Nihilism Is For Your 50s

 The thing about being here is everything changes all the time. I spent most of a cloudy Sunday tucked safely in the small confines of my living space with Ava, who, like everybody else in this town, was sick with some kind of stomach bug. I expect to better understand her plight in about 12 hours when I inevitably get it also.

I didn’t mind the laying around. I drank at least four LaCroix coconut sodas and ate as many carbs as I could find because tomorrow I’m really going to get back on that low carb, high fat diet again. I’m supposed to be impressing someone with my early 30s physique, but I forget who now.

We watched so many different cartoons that I felt my brain start to leak a little bit from my ears. It was because of this that I told Ava we were going to read. I wanted to re-read Brave New World, but somehow misplaced it during one of the four moves I’ve made in the last fifteen years. Behind some other books was Man Without a Country by Kurt Vonnegut. I figured this was about what I was looking for anyway, and so I swooped it off the shelf.

I started reading it out loud to Ava, editing some of the words out of course, which I plan to do until she turns thirteen because it is then that she’ll start to use these words secretly (but I know what she’s doing). When she turns thirteen, I’ll read Kurt Vonnegut uncensored. I don’t know if this is good parenting or not. That isn’t my point here.

I remember loving this book when I was younger because he used racy language and because he was against the Iraq War. I wouldn’t call myself a pacifist, but I certainly thought Halliburton was some bullshit and I didn’t agree with that campaign from the outset. Kurt Vonnegut and I were in agreement on a lot of things.

As I got further and further into the book, I remembered more of those days I protested back then, the things I did and said to people, the feelings I had about Power and corruption and greed. Not much has changed in that department. I did notice, however, that an active war threw into stark contrast my ideals against the backdrop of reality. It was much easier to see how fucked up everything was.

Then I had eight years with a president I liked. I thought Obama was a well-spoken man, the epitome of dignity, a stone-cold mix of poise and cool that could sway any country into whatever line our government wanted them to toe. I forgot how bad things were.

And now, Jesus. Here we are again.

I read the whole book in one sitting. Now, don’t paint me with a liberal intellectual brush too quick. I wasn’t in a coffee house at the time of the reading, and it was an assignment given out by my Socialists of Tomorrow Book Club. It’s all essays, or letters, and they go pretty quick. Plus, it’s Kurt Vonnegut so you really can’t stop reading unless you’re a total bonehead.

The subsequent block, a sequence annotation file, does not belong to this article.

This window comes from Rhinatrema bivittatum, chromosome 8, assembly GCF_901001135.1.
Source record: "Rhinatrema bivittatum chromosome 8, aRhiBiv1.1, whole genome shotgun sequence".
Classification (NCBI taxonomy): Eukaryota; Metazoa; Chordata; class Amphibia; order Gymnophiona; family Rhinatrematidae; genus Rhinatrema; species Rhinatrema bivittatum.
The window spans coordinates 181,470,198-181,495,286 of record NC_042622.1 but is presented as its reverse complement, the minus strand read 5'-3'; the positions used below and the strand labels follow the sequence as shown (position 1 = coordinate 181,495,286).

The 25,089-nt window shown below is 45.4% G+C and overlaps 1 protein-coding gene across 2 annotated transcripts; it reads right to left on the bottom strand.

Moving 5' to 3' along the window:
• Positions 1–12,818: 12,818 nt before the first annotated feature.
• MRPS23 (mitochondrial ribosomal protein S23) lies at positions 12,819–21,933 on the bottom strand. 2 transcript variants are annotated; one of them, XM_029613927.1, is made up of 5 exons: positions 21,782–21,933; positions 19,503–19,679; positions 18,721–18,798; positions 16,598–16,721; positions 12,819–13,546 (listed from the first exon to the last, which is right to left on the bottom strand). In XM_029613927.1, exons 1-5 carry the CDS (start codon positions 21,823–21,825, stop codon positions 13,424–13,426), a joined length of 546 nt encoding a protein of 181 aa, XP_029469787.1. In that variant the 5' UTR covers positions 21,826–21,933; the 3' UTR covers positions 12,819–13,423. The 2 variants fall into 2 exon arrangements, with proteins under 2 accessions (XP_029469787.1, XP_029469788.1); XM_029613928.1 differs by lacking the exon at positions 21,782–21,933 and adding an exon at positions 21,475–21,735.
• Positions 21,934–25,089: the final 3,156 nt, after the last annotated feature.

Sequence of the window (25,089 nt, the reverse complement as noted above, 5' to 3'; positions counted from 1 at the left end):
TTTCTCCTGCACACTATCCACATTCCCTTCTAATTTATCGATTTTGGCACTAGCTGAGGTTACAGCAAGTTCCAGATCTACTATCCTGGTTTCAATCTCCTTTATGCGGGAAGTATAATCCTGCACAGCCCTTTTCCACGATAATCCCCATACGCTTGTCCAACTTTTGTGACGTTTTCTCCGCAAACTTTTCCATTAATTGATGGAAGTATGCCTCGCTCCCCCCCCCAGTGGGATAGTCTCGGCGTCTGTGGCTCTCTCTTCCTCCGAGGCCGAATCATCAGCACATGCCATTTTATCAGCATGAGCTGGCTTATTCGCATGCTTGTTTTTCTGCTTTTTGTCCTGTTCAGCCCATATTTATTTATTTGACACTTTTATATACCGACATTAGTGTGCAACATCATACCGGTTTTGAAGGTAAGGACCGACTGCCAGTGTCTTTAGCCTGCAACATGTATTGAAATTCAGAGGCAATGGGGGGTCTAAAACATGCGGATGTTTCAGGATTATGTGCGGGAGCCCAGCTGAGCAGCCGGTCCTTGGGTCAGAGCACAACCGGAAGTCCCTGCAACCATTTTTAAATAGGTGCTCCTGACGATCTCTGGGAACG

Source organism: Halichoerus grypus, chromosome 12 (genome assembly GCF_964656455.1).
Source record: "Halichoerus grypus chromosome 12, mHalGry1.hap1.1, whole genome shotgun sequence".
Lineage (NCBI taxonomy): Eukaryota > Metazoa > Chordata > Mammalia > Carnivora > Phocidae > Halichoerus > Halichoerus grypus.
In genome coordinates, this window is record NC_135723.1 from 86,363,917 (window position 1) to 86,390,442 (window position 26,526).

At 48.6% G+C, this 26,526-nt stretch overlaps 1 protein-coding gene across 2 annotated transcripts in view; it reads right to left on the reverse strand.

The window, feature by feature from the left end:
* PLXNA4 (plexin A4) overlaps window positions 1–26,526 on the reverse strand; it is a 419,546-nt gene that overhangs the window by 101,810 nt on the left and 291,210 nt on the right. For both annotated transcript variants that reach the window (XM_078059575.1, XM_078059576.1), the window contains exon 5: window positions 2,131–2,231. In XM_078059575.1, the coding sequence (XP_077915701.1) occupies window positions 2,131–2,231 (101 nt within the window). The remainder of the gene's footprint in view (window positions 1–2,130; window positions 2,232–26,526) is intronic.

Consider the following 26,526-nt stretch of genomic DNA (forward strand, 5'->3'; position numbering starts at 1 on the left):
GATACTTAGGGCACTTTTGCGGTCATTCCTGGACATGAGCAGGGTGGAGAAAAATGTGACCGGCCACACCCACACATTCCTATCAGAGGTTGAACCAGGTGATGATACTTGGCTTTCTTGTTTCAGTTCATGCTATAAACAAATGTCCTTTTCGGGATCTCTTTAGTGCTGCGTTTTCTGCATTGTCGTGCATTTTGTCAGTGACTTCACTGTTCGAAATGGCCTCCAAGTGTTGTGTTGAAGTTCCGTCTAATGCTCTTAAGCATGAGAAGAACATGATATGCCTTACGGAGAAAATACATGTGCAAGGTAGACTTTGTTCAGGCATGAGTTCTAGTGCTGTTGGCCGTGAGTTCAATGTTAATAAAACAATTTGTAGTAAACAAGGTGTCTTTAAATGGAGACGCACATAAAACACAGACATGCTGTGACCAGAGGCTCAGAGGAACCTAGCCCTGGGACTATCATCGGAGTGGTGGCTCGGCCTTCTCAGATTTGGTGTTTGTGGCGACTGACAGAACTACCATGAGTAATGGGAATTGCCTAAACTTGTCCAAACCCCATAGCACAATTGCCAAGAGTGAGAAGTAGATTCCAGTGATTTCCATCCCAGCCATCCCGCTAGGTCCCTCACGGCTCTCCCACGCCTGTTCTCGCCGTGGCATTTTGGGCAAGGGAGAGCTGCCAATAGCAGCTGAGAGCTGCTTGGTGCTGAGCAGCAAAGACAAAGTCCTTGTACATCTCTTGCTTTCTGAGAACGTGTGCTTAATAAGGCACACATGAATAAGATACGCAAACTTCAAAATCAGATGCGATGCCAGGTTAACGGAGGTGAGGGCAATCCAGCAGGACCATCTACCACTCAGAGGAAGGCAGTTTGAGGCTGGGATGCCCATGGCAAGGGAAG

When I reached the end, I did feel one slight sliver of comfort in knowing his ghost and I had some solidarity about how shitty we all are. That was good. But the rest of my feelings were utter hopelessness over the entire human race being able to pull itself out of a death spin, terror over what is going to become of the planet we destroy more and more each day, anger that the elected and appointed psychopaths of 2004 are the same today, and a few other things that would just really make you want to put a gun in your mouth.

He said more than once that he was like Mark Twain and the others, the ones that had made jokes for most of their life to make life more bearable, but then had ultimately conceded that humanity was really just a flaming pile of shit. And he was a humanist. Oh Lord.

Hang on! I’m in my early 30s! I’m not supposed to reach this benchmark for a few more decades. Oh God, what if we don’t live a few more decades?

Even now, my natural inclination is to round this out to a solution. Let’s end on a happy note! I don’t know if I can. It’s like those Olympic gymnasts who’ve spent all their adolescent years aiming for a really high bar and getting comfortable with a healthy face plant, only to show up in some foreign country expected to hit the bar and swing themselves to gold. That’s how this feels. I’m in a foreign country and I remember the face plant. But here it goes:

Kurt Vonnegut was a good man. He told the truth, and the truth isn’t always a pretty thing. Sometimes it’s a Fireside Chat that just recaps the day’s terror. But even in the Fireside Chat we had each other. We’ve always had each other. And I’m still in my early 30s, which means I have (hopefully) at least another ten strong years to be so badly burned by tragedy, personal or worldly, that I can safely and without regret throw in the towel on all y’all. But that day is not today. It’s my job to be me. And “me”, as weird as it is, cannot give up just yet. Maybe one day I will, but by then I’ll probably be senile and in a wheelchair and people will have stopped listening to me anyway. Good for them.

That’s the thing about being here. It changes all the time, for better or worse. Least I can do is try to change it for the better. I think nihilism is supposed to be for your 50s anyway.